It’s not just two big-time reporters and this teeny-tiny blog looking at the mebendazole issue anymore.
It is now obvious that the IRS has been paying attention for quite some time. On Monday their involvement hit the papers.
Two articles appeared:
William P. Barrett, from Forbes magazine, posted IRS Audit: Big Charity Filed Misleading Tax Return
Caroline Preston, of The Chronicle of Philanthropy posted IRS Levies Fine on Food for the Hungry Over Drug Valuations.
If you have any interest in the issue of valuing GIK meds, you will want to read both articles.
On Tuesday, Mr. Barrett put up a post at his blog New to Seattle – Are certain Seattle charities in line for a visit from the IRS?
The short version is the IRS audited Food for the Hungry. The IRS has proposed a $50,000 penalty for the 2008 form 990 claiming it was inaccurately prepared. At issue is the valuation of donated medicines, especially mebendazole.
According to the 2008 tax return, available from Food for the Hungry here, total contributions in that year were $129.9 million. Mr. Barrett’s article says:
But the IRS audit report … said $76 million of that was donated goods that should have been valued at only $93,000. Three-fifths of that amount was deworming medicine.
If the IRS’ claim is correct, that would reduce total revenue in 2008 from about $130 million to about $54 million.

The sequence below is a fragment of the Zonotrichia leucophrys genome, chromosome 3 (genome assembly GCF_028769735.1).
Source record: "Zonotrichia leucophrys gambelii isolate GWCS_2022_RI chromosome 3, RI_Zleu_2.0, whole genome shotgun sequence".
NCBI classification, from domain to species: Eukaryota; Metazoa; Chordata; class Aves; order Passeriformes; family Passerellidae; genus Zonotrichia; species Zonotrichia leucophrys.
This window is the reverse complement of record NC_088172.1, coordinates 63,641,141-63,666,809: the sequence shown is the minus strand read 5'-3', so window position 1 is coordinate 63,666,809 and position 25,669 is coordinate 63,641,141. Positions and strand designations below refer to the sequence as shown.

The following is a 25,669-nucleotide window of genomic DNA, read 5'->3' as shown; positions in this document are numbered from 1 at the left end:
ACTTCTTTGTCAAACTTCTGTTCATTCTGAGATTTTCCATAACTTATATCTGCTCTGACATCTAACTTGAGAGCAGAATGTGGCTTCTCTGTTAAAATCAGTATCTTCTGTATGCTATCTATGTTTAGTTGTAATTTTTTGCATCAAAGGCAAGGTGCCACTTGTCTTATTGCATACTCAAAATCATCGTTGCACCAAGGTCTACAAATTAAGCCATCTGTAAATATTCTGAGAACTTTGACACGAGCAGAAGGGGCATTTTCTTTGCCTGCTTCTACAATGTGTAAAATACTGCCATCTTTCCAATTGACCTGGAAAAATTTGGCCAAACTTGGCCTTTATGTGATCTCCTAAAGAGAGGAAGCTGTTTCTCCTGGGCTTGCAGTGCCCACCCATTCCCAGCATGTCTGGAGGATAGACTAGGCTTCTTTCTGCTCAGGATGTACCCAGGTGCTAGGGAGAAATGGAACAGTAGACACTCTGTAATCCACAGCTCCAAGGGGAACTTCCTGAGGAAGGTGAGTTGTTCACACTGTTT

The issue is broader and deeper than what’s visible at the moment. It looks like there will be more attention from the IRS.
Mr. Barrett’s article cites the Food for the Hungry’s CFO who
..said it was his understanding that the IRS had a task force looking at nonprofit valuation issues nationally.
Ms. Preston’s article says:
The letter could signal broader IRS interest in charity drug values. The IRS has questioned the valuation practices of at least one other aid group, according to several nonprofit officials. But the organization has not announced that it has received a letter of the sort sent to Food for the Hungry.
One final thought in terms of timing. The IRS sent a letter to Food for the Hungry on January 6, according to the Forbes article. That means the audit was underway before publication of either of the first two articles I read that started this series of posts. I would guess that means the audit was in the planning stage before the first articles were written by Ms. Preston. Back up the timeline for however long it takes the IRS to assemble a task force and do research.
Since things are getting a lot more intense, there are a few more pieces of information to put on the table.
Some of the parties involved
The audit firm who audited the 2008 financial statements was Capin Crouse LLP. The partner on the audit, according to both reports, was Gregg Capin from the Atlanta office. The CFO of Food for the Hungry is Barry Gardner.
I worked for Capin Crouse from 1989 through 2002. During that time, both Mr. Capin and Mr. Gardner were colleagues of mine at the firm. During the mid or late 1990s, I worked on the Food for the Hungry audit for a small number of hours. Finally, since sunshine is a good thing, it is also worth noting that my firm (Ulvog CPA) and Capin Crouse are competitors in providing services to the nonprofit community.
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